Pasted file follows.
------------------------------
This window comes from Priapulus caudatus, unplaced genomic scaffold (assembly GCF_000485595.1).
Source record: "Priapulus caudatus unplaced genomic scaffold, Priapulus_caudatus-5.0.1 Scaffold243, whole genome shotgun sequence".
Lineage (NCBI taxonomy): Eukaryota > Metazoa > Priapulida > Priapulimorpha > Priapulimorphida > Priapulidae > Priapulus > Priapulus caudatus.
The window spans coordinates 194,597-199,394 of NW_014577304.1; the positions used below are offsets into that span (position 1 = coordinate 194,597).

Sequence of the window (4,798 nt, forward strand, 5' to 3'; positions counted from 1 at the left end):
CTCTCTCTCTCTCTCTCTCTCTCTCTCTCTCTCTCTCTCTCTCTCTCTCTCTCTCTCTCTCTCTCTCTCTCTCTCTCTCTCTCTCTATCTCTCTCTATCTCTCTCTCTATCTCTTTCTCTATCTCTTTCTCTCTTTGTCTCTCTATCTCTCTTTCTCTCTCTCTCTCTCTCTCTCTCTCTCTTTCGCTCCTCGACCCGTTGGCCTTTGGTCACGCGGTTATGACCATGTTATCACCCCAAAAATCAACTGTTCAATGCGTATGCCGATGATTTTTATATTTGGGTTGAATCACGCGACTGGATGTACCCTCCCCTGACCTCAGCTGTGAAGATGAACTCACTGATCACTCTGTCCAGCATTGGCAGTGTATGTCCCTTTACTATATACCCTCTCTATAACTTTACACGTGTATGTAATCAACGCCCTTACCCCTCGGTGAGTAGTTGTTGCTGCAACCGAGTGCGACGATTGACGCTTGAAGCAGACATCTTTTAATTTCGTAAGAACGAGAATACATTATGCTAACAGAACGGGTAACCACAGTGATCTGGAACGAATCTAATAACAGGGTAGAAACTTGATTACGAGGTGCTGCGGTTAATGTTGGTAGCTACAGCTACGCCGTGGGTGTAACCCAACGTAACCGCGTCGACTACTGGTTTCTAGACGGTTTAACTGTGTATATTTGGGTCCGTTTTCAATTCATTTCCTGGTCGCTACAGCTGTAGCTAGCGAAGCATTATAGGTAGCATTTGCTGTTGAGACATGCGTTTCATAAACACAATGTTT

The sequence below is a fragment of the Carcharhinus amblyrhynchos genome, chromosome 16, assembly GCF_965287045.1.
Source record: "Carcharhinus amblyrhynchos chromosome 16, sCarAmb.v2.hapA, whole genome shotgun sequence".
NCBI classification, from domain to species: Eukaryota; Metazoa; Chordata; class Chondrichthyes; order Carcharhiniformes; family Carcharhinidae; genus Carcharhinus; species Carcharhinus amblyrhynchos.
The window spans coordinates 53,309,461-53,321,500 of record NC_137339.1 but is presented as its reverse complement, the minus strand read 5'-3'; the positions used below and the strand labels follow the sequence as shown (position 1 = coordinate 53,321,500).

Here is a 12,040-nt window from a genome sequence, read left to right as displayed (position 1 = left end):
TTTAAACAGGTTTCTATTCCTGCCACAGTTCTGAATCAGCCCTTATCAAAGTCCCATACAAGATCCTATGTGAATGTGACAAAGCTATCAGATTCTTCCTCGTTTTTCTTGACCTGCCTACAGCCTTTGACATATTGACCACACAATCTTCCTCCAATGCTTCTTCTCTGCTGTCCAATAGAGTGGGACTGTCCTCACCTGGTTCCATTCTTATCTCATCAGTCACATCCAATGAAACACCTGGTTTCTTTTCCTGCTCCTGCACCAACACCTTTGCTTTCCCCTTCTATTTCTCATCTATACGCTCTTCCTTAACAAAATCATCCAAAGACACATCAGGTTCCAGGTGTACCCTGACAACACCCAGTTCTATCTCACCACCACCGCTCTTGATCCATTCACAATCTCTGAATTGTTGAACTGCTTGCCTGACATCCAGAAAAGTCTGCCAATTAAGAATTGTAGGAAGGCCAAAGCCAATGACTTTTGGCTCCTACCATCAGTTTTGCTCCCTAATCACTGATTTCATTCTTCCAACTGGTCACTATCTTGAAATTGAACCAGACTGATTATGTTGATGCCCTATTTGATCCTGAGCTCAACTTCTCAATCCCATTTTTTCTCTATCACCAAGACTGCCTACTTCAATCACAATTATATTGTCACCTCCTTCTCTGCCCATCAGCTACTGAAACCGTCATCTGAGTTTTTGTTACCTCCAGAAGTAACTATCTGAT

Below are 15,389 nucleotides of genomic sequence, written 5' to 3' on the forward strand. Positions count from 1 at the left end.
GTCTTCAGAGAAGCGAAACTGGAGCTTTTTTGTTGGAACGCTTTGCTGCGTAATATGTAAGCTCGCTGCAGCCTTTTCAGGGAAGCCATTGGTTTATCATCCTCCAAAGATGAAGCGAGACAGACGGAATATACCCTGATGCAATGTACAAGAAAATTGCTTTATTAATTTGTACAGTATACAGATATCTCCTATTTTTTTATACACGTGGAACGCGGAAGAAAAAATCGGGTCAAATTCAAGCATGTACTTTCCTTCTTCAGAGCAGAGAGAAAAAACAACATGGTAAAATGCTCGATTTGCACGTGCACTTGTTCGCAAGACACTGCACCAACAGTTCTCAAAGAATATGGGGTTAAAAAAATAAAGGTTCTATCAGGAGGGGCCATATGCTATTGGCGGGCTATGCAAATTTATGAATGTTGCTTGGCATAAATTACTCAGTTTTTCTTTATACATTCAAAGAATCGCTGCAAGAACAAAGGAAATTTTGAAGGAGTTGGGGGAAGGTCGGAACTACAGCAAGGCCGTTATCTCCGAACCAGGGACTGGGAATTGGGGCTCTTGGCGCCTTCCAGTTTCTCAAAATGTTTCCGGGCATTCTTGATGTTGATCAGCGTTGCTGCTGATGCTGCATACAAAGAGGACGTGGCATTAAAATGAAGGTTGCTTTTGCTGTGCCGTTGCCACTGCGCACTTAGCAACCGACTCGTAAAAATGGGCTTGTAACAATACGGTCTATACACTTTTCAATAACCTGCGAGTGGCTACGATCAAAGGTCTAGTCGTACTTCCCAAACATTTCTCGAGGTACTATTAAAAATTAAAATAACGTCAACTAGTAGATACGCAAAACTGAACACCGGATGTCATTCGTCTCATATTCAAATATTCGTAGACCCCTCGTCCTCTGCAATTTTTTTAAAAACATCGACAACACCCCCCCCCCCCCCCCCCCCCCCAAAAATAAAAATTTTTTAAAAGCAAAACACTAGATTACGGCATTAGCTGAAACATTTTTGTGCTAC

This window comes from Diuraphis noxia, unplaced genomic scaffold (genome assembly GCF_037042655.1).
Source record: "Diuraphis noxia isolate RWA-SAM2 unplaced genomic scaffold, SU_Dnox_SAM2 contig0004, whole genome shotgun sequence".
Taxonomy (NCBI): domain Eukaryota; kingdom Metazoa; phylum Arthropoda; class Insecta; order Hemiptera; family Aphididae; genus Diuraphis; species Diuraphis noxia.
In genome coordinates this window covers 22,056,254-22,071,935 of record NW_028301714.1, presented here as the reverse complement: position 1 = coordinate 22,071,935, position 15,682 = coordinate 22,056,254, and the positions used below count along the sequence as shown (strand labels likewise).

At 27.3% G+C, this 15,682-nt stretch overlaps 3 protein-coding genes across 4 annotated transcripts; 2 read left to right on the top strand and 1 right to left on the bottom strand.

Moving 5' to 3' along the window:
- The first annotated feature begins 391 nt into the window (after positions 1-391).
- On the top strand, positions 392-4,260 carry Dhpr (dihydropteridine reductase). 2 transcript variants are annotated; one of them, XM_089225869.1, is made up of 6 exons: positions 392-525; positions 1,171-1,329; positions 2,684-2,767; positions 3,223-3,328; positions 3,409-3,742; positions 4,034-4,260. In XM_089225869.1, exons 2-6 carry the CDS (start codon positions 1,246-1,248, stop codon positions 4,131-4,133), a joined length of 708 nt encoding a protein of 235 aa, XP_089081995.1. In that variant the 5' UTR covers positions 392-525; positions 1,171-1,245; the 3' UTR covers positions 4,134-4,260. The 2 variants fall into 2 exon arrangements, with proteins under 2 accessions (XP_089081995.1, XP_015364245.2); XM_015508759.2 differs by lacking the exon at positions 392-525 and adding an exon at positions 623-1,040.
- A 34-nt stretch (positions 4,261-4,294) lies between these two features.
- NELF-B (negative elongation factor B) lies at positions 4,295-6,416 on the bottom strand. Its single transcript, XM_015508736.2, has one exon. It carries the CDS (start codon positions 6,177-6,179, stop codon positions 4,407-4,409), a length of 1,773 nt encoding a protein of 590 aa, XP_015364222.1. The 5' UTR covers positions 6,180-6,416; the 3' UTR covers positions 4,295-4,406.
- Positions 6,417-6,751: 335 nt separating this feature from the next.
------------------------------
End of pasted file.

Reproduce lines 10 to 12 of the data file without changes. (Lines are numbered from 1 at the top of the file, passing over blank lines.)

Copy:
The window spans coordinates 53,309,461-53,321,500 of record NC_137339.1 but is presented as its reverse complement, the minus strand read 5'-3'; the positions used below and the strand labels follow the sequence as shown (position 1 = coordinate 53,321,500).

Here is a 12,040-nt window from a genome sequence, read left to right as displayed (position 1 = left end):
TTTAAACAGGTTTCTATTCCTGCCACAGTTCTGAATCAGCCCTTATCAAAGTCCCATACAAGATCCTATGTGAATGTGACAAAGCTATCAGATTCTTCCTCGTTTTTCTTGACCTGCCTACAGCCTTTGACATATTGACCACACAATCTTCCTCCAATGCTTCTTCTCTGCTGTCCAATAGAGTGGGACTGTCCTCACCTGGTTCCATTCTTATCTCATCAGTCACATCCAATGAAACACCTGGTTTCTTTTCCTGCTCCTGCACCAACACCTTTGCTTTCCCCTTCTATTTCTCATCTATACGCTCTTCCTTAACAAAATCATCCAAAGACACATCAGGTTCCAGGTGTACCCTGACAACACCCAGTTCTATCTCACCACCACCGCTCTTGATCCATTCACAATCTCTGAATTGTTGAACTGCTTGCCTGACATCCAGAAAAGTCTGCCAATTAAGAATTGTAGGAAGGCCAAAGCCAATGACTTTTGGCTCCTACCATCAGTTTTGCTCCCTAATCACTGATTTCATTCTTCCAACTGGTCACTATCTTGAAATTGAACCAGACTGATTATGTTGATGCCCTATTTGATCCTGAGCTCAACTTCTCAATCCCATTTTTTCTCTATCACCAAGACTGCCTACTTCAATCACAATTATATTGTCACCTCCTTCTCTGCCCATCAGCTACTGAAACCGTCATCTGAGTTTTTGTTACCTCCAGAAGTAACTATCTGAT